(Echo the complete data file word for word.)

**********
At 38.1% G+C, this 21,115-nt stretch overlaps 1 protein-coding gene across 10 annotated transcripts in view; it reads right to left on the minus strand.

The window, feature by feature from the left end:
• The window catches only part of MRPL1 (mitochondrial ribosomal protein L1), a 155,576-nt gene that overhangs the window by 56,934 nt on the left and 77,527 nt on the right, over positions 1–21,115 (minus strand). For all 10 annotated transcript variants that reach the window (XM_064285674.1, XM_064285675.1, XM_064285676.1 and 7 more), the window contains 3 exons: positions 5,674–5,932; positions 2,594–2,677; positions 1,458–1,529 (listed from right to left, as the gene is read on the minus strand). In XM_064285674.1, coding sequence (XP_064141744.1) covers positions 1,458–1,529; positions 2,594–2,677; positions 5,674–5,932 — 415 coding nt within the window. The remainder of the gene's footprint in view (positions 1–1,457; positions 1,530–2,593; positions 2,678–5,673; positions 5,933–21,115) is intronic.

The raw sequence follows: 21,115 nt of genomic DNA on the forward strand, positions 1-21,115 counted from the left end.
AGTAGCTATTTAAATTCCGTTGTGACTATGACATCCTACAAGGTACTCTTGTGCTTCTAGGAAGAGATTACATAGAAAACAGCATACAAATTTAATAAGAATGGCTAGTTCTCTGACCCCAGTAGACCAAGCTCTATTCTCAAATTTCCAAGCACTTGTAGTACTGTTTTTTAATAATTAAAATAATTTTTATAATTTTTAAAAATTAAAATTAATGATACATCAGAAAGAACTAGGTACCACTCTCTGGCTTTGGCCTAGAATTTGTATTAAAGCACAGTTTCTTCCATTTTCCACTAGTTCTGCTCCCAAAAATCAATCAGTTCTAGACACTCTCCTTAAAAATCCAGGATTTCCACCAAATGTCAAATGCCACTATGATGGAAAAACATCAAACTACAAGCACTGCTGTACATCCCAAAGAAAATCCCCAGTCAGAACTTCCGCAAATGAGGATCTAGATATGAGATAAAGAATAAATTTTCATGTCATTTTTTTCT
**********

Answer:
At 38.1% G+C, this 21,115-nt stretch overlaps 1 protein-coding gene across 10 annotated transcripts in view; it reads right to left on the minus strand.

The window, feature by feature from the left end:
• The window catches only part of MRPL1 (mitochondrial ribosomal protein L1), a 155,576-nt gene that overhangs the window by 56,934 nt on the left and 77,527 nt on the right, over positions 1–21,115 (minus strand). For all 10 annotated transcript variants that reach the window (XM_064285674.1, XM_064285675.1, XM_064285676.1 and 7 more), the window contains 3 exons: positions 5,674–5,932; positions 2,594–2,677; positions 1,458–1,529 (listed from right to left, as the gene is read on the minus strand). In XM_064285674.1, coding sequence (XP_064141744.1) covers positions 1,458–1,529; positions 2,594–2,677; positions 5,674–5,932 — 415 coding nt within the window. The remainder of the gene's footprint in view (positions 1–1,457; positions 1,530–2,593; positions 2,678–5,673; positions 5,933–21,115) is intronic.

The raw sequence follows: 21,115 nt of genomic DNA on the forward strand, positions 1-21,115 counted from the left end.
AGTAGCTATTTAAATTCCGTTGTGACTATGACATCCTACAAGGTACTCTTGTGCTTCTAGGAAGAGATTACATAGAAAACAGCATACAAATTTAATAAGAATGGCTAGTTCTCTGACCCCAGTAGACCAAGCTCTATTCTCAAATTTCCAAGCACTTGTAGTACTGTTTTTTAATAATTAAAATAATTTTTATAATTTTTAAAAATTAAAATTAATGATACATCAGAAAGAACTAGGTACCACTCTCTGGCTTTGGCCTAGAATTTGTATTAAAGCACAGTTTCTTCCATTTTCCACTAGTTCTGCTCCCAAAAATCAATCAGTTCTAGACACTCTCCTTAAAAATCCAGGATTTCCACCAAATGTCAAATGCCACTATGATGGAAAAACATCAAACTACAAGCACTGCTGTACATCCCAAAGAAAATCCCCAGTCAGAACTTCCGCAAATGAGGATCTAGATATGAGATAAAGAATAAATTTTCATGTCATTTTTTTCT